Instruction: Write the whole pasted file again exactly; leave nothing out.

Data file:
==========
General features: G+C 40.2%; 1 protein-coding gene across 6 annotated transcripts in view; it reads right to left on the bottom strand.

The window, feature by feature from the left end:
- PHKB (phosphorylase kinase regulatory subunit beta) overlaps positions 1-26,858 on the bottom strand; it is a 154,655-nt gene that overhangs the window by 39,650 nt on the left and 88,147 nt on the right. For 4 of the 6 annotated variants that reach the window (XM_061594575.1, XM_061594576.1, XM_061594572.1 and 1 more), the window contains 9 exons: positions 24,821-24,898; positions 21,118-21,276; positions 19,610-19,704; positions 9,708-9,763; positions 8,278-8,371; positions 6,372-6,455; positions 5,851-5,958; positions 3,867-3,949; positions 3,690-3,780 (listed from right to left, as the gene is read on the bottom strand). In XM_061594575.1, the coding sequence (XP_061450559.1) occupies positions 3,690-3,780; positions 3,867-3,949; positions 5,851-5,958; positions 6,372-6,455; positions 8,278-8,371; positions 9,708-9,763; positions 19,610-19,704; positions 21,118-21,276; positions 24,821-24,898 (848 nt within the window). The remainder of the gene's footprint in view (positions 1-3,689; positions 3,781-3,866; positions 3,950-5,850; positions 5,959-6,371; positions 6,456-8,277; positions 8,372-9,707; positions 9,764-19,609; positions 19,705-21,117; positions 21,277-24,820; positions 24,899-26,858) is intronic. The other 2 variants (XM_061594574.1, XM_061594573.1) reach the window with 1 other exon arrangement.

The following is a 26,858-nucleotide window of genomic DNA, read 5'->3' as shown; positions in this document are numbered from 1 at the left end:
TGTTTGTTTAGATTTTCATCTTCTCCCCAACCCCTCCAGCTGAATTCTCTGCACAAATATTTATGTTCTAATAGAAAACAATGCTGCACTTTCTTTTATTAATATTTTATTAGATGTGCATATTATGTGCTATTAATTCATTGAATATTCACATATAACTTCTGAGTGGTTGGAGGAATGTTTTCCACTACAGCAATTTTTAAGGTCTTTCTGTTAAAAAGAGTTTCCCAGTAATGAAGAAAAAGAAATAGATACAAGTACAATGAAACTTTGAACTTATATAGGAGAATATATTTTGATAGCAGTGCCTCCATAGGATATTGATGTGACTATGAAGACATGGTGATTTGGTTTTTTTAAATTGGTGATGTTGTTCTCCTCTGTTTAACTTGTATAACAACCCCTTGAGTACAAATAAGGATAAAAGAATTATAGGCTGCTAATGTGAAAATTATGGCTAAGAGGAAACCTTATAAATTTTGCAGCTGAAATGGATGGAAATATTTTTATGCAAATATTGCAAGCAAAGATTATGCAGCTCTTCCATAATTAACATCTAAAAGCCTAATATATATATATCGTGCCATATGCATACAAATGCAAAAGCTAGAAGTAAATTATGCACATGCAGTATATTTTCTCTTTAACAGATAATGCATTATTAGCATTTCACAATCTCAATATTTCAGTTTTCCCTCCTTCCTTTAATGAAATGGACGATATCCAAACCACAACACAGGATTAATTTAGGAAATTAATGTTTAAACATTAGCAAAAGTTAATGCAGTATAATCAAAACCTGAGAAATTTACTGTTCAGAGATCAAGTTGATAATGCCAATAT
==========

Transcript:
General features: G+C 40.2%; 1 protein-coding gene across 6 annotated transcripts in view; it reads right to left on the bottom strand.

The window, feature by feature from the left end:
- PHKB (phosphorylase kinase regulatory subunit beta) overlaps positions 1-26,858 on the bottom strand; it is a 154,655-nt gene that overhangs the window by 39,650 nt on the left and 88,147 nt on the right. For 4 of the 6 annotated variants that reach the window (XM_061594575.1, XM_061594576.1, XM_061594572.1 and 1 more), the window contains 9 exons: positions 24,821-24,898; positions 21,118-21,276; positions 19,610-19,704; positions 9,708-9,763; positions 8,278-8,371; positions 6,372-6,455; positions 5,851-5,958; positions 3,867-3,949; positions 3,690-3,780 (listed from right to left, as the gene is read on the bottom strand). In XM_061594575.1, the coding sequence (XP_061450559.1) occupies positions 3,690-3,780; positions 3,867-3,949; positions 5,851-5,958; positions 6,372-6,455; positions 8,278-8,371; positions 9,708-9,763; positions 19,610-19,704; positions 21,118-21,276; positions 24,821-24,898 (848 nt within the window). The remainder of the gene's footprint in view (positions 1-3,689; positions 3,781-3,866; positions 3,950-5,850; positions 5,959-6,371; positions 6,456-8,277; positions 8,372-9,707; positions 9,764-19,609; positions 19,705-21,117; positions 21,277-24,820; positions 24,899-26,858) is intronic. The other 2 variants (XM_061594574.1, XM_061594573.1) reach the window with 1 other exon arrangement.

The following is a 26,858-nucleotide window of genomic DNA, read 5'->3' as shown; positions in this document are numbered from 1 at the left end:
TGTTTGTTTAGATTTTCATCTTCTCCCCAACCCCTCCAGCTGAATTCTCTGCACAAATATTTATGTTCTAATAGAAAACAATGCTGCACTTTCTTTTATTAATATTTTATTAGATGTGCATATTATGTGCTATTAATTCATTGAATATTCACATATAACTTCTGAGTGGTTGGAGGAATGTTTTCCACTACAGCAATTTTTAAGGTCTTTCTGTTAAAAAGAGTTTCCCAGTAATGAAGAAAAAGAAATAGATACAAGTACAATGAAACTTTGAACTTATATAGGAGAATATATTTTGATAGCAGTGCCTCCATAGGATATTGATGTGACTATGAAGACATGGTGATTTGGTTTTTTTAAATTGGTGATGTTGTTCTCCTCTGTTTAACTTGTATAACAACCCCTTGAGTACAAATAAGGATAAAAGAATTATAGGCTGCTAATGTGAAAATTATGGCTAAGAGGAAACCTTATAAATTTTGCAGCTGAAATGGATGGAAATATTTTTATGCAAATATTGCAAGCAAAGATTATGCAGCTCTTCCATAATTAACATCTAAAAGCCTAATATATATATATCGTGCCATATGCATACAAATGCAAAAGCTAGAAGTAAATTATGCACATGCAGTATATTTTCTCTTTAACAGATAATGCATTATTAGCATTTCACAATCTCAATATTTCAGTTTTCCCTCCTTCCTTTAATGAAATGGACGATATCCAAACCACAACACAGGATTAATTTAGGAAATTAATGTTTAAACATTAGCAAAAGTTAATGCAGTATAATCAAAACCTGAGAAATTTACTGTTCAGAGATCAAGTTGATAATGCCAATAT